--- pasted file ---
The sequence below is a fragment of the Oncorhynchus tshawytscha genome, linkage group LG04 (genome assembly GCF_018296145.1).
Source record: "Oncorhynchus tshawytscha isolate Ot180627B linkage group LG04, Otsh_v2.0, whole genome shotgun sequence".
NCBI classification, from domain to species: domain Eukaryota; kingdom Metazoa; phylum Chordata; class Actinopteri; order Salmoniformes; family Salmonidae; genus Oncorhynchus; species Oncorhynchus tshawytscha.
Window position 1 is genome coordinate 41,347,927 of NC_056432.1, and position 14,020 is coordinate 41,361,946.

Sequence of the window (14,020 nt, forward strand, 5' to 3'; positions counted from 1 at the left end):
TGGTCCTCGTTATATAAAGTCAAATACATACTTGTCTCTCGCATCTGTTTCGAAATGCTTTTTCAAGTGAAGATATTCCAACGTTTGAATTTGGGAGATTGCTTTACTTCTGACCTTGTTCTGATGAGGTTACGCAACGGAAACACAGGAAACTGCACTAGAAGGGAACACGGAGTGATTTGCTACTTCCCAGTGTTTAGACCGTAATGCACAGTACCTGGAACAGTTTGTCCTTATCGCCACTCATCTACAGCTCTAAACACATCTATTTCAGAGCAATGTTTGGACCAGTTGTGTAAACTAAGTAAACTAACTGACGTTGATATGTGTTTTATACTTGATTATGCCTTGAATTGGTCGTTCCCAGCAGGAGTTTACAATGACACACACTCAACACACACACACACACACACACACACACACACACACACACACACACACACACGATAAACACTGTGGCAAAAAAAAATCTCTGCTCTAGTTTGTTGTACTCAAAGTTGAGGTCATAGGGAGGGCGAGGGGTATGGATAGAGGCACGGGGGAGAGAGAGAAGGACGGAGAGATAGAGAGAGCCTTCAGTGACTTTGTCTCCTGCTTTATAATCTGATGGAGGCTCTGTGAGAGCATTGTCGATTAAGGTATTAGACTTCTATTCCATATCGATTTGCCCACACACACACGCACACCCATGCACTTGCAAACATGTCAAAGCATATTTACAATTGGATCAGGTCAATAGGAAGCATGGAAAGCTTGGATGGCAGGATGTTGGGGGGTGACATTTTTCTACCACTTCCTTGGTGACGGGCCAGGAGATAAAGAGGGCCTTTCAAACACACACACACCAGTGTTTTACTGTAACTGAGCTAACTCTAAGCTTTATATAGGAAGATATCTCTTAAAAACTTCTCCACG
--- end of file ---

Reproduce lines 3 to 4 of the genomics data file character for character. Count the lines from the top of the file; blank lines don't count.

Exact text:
NCBI classification, from domain to species: domain Eukaryota; kingdom Metazoa; phylum Chordata; class Actinopteri; order Salmoniformes; family Salmonidae; genus Oncorhynchus; species Oncorhynchus tshawytscha.
Window position 1 is genome coordinate 41,347,927 of NC_056432.1, and position 14,020 is coordinate 41,361,946.